Brain chemistry and our financial behaviour
Money is a consistent, persistent, necessary, and an all-too-often consuming pattern of litany in our lives.
It has existed as a medium of exchange with us, between us, around us in various formats, in various assigned values since the beginning of mankind.
It impacts just about every facet of society: nations, governments, communities, families, individuals.
It is taken for granted in everyday commerce, used for stunning acts of kindness, meteoric displays of finance acquisition and horrific acts of criminality, revenge, and betrayal.
Money and finance are so incredibly vital to civilisation that it is a constant feature in every medium – factually or opined on by every real or pretender expert.
Quite frankly, continual exposure (generally delivered by loud talking heads) to financial dealings can wear us to exhaustion while we worry about the mundane particulars of paying our bills, earnings and promotions, education, lifestyles, funding for the future and on and on.
But, we have to pay attention anyway. We can’t exist, or barely so, without money.
Then, we also have to mentally negotiate our financial way through and around our relationships of love, family, work, business, community. Consider this story:
“He came from a very large close-knit family. Grown up, the family, now greatly expanded, would rent a hall to celebrate the holidays together. He noted that it became an anticipated hallmark tradition for a couple of decades. The last celebration, however, revealed obvious and significant financial differences among the now middle-aged siblings. Old grievances, envy and animosity fuelled by alcohol, turned the holiday spirit into physical confrontations completely severing the harmony that the family had once embraced.”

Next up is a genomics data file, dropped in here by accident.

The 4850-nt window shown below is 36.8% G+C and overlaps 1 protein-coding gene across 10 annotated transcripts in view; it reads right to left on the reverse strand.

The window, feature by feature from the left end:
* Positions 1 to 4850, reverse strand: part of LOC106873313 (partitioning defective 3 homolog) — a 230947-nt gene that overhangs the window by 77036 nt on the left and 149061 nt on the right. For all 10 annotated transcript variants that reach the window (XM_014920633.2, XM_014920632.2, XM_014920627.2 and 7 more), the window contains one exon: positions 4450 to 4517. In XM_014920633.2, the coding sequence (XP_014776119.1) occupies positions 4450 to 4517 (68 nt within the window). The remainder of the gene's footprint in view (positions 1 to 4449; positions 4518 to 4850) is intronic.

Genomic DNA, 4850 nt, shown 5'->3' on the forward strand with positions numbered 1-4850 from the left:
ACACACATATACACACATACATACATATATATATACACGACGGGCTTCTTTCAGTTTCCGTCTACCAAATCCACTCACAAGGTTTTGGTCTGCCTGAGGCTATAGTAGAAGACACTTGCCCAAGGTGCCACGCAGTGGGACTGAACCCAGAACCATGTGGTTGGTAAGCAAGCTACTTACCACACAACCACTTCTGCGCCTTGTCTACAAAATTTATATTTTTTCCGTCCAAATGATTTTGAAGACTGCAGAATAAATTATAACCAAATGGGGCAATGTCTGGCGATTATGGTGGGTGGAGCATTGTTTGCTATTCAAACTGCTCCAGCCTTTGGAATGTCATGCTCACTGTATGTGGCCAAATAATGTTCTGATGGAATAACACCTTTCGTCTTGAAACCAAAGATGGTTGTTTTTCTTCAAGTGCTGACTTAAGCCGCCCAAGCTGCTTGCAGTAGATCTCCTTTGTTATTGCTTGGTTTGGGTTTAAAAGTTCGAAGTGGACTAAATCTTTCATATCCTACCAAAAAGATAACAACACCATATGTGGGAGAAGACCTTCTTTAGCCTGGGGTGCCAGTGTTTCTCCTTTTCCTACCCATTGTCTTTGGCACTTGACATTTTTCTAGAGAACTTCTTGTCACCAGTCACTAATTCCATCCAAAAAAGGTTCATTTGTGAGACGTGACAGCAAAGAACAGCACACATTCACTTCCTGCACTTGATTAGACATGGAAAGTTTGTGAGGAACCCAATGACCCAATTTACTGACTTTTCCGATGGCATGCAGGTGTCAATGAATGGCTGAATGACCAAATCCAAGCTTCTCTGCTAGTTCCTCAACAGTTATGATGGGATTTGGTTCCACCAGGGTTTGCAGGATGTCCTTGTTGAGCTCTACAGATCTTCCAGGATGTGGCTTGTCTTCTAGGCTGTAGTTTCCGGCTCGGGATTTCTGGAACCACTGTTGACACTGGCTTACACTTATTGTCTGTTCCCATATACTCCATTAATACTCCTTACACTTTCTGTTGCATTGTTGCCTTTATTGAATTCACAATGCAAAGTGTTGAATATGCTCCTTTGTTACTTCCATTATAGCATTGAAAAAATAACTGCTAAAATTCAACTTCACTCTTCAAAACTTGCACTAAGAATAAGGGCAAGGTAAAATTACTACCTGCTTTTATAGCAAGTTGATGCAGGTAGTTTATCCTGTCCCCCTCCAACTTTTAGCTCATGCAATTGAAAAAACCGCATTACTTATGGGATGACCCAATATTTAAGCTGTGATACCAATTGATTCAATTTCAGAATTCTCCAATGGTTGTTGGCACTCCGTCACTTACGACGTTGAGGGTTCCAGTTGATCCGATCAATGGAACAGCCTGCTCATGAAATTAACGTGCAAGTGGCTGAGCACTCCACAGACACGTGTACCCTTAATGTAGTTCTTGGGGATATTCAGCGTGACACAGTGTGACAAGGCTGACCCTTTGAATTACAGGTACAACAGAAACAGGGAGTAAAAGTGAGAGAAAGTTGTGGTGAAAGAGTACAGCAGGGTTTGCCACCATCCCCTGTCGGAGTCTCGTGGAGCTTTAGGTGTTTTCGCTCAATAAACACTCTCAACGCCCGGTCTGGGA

We can be so different when it comes to how we see ourselves, how secure we feel in our identity, and how we manage our finances, even when we are all derived from the same family.
Were those differences always there in our personalities, and are they just amplified in relationship settings?
Finance behavioural experts, physiologists, psychologists, and more have sought to explain our reaction to, our use of, or our management and/or exploitation of money for centuries.
While we now do have a better understanding of how we can manage money, but the why we do what we do with money?
I’m not sure we know any more than we did then.
What causes the impulsive purchases, the hiding of them to avoid disapproval by a partner, the endless gambling due to allure of getting rich, the secret hoarding of money for security, the control of money over another for power, are all traits that are still not well understood.
Physiologically, we almost cannot help our reactions.
The use of money and what it does for us triggers pure physiological reactions in our brain.
According to health and wellbeing websites: when we spend money, various involuntary physiological reactions occur in the brain.
These reactions involve several regions and neurotransmitter systems that influence our emotions, motivation, and decision-making.
Reward circuitry activation